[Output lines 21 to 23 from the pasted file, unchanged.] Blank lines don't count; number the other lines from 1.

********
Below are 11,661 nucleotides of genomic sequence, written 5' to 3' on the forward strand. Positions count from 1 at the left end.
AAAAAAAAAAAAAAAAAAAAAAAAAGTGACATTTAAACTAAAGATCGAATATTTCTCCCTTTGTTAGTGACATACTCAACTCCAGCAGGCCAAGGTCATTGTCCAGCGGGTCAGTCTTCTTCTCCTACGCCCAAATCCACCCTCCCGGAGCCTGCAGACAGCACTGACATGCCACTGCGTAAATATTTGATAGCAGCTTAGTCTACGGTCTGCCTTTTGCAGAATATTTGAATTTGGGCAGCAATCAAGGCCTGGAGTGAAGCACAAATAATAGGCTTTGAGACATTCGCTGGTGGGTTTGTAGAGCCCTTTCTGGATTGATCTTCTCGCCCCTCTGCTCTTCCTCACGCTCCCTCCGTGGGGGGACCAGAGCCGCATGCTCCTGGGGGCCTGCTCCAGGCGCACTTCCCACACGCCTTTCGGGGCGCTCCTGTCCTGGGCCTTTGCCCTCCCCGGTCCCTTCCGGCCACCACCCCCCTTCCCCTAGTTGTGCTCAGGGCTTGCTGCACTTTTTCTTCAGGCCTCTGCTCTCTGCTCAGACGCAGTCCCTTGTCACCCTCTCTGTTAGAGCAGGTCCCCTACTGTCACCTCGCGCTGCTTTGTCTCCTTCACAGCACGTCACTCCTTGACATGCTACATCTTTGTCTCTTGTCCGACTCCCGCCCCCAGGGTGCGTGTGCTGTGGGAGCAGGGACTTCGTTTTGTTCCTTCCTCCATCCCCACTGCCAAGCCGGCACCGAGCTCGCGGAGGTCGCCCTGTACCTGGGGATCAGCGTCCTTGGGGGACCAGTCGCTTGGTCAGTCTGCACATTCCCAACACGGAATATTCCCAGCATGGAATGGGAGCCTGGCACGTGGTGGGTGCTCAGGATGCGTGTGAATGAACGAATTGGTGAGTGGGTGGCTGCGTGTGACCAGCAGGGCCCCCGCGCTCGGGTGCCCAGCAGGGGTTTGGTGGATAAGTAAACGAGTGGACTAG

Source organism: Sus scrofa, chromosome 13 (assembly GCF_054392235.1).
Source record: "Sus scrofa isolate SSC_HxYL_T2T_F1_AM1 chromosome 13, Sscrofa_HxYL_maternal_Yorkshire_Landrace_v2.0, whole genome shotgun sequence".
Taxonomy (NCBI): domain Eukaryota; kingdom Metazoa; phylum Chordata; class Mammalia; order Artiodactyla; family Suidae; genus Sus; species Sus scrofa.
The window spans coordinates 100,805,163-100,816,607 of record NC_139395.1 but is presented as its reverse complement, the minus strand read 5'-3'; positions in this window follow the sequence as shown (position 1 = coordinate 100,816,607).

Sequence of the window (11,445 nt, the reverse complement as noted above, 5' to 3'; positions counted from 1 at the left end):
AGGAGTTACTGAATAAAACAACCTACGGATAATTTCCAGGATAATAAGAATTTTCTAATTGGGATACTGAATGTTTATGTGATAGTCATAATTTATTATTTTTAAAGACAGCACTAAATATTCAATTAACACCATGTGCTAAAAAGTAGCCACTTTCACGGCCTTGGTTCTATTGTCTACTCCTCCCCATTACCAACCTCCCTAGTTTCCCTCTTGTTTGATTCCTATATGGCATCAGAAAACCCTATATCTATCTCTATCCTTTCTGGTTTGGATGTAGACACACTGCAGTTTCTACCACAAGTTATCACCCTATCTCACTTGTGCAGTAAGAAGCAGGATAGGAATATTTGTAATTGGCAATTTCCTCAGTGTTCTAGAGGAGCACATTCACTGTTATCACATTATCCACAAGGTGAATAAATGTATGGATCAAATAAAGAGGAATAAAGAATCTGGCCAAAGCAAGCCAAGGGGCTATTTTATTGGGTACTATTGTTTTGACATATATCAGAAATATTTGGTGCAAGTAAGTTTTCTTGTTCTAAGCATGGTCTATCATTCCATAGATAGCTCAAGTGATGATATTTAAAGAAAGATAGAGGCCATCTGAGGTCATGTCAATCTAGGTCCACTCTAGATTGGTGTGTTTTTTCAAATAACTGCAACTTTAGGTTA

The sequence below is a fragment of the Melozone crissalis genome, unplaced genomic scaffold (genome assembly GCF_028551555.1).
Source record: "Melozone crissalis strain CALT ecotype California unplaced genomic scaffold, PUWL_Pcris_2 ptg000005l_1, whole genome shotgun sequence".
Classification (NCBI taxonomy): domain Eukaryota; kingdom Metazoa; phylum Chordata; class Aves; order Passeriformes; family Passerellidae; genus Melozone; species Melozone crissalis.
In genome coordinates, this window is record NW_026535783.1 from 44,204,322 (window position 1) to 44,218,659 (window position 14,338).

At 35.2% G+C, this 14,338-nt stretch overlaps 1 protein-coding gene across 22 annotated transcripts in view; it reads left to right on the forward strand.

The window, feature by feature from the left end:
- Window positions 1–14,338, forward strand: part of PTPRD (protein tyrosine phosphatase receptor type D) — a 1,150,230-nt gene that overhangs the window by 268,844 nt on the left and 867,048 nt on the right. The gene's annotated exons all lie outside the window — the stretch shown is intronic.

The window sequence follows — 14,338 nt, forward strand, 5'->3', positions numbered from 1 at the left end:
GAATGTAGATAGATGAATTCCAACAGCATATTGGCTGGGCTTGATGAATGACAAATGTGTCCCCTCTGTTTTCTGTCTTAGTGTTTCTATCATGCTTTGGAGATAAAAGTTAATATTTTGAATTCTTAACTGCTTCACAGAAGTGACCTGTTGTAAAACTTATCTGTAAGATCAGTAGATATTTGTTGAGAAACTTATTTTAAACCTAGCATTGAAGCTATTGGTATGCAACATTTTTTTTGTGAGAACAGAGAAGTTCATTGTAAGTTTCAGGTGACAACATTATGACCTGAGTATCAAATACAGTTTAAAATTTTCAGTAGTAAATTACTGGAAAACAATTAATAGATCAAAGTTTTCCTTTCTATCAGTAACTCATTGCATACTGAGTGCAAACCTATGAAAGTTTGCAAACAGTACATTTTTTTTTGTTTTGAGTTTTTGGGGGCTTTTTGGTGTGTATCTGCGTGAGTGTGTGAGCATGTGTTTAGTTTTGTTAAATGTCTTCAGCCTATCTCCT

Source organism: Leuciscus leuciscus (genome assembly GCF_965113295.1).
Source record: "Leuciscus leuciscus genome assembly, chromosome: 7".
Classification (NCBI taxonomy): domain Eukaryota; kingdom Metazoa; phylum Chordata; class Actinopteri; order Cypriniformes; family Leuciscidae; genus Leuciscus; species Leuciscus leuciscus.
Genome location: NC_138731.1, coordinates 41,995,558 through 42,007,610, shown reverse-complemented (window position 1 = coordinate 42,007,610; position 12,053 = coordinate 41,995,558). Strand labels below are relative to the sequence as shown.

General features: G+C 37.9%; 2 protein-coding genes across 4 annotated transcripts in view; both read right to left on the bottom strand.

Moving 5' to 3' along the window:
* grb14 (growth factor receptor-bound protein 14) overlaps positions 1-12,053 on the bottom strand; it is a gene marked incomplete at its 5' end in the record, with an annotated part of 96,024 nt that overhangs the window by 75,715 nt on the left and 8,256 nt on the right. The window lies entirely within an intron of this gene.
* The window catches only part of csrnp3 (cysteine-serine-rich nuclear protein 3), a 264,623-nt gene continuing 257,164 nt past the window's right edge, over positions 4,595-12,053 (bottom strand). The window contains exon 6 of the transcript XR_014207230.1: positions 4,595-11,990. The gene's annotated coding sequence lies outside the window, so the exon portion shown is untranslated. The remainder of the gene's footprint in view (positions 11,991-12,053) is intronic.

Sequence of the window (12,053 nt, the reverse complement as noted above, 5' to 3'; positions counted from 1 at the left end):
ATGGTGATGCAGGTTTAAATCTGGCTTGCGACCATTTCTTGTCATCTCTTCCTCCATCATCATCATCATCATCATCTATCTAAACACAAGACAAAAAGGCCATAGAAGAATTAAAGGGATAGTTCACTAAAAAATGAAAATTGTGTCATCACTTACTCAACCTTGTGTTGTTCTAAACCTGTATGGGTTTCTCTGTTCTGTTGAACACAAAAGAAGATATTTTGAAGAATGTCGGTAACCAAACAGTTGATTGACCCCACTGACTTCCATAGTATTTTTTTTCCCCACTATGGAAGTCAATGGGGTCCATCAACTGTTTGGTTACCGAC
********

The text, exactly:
Genome location: NC_138731.1, coordinates 41,995,558 through 42,007,610, shown reverse-complemented (window position 1 = coordinate 42,007,610; position 12,053 = coordinate 41,995,558). Strand labels below are relative to the sequence as shown.

General features: G+C 37.9%; 2 protein-coding genes across 4 annotated transcripts in view; both read right to left on the bottom strand.

Moving 5' to 3' along the window: